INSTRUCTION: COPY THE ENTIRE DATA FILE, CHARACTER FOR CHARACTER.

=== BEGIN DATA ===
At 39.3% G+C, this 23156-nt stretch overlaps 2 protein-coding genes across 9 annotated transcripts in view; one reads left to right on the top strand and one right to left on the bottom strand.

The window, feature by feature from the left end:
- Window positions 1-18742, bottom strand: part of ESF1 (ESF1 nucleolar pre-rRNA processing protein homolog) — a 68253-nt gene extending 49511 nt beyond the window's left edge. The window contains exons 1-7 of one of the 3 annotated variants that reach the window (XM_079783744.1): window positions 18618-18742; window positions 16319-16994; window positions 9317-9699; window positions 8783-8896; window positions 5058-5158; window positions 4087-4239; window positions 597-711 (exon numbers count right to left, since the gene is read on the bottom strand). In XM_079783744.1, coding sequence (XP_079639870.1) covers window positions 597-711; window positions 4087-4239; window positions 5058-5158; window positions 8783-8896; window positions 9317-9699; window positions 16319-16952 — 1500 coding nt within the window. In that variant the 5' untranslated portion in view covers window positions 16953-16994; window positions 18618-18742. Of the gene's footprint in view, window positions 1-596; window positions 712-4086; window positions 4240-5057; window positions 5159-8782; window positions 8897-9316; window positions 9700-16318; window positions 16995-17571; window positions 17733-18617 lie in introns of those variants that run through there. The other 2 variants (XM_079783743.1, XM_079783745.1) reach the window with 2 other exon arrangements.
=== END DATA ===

At 39.3% G+C, this 23156-nt stretch overlaps 2 protein-coding genes across 9 annotated transcripts in view; one reads left to right on the top strand and one right to left on the bottom strand.

The window, feature by feature from the left end:
- Window positions 1-18742, bottom strand: part of ESF1 (ESF1 nucleolar pre-rRNA processing protein homolog) — a 68253-nt gene extending 49511 nt beyond the window's left edge. The window contains exons 1-7 of one of the 3 annotated variants that reach the window (XM_079783744.1): window positions 18618-18742; window positions 16319-16994; window positions 9317-9699; window positions 8783-8896; window positions 5058-5158; window positions 4087-4239; window positions 597-711 (exon numbers count right to left, since the gene is read on the bottom strand). In XM_079783744.1, coding sequence (XP_079639870.1) covers window positions 597-711; window positions 4087-4239; window positions 5058-5158; window positions 8783-8896; window positions 9317-9699; window positions 16319-16952 — 1500 coding nt within the window. In that variant the 5' untranslated portion in view covers window positions 16953-16994; window positions 18618-18742. Of the gene's footprint in view, window positions 1-596; window positions 712-4086; window positions 4240-5057; window positions 5159-8782; window positions 8897-9316; window positions 9700-16318; window positions 16995-17571; window positions 17733-18617 lie in introns of those variants that run through there. The other 2 variants (XM_079783743.1, XM_079783745.1) reach the window with 2 other exon arrangements.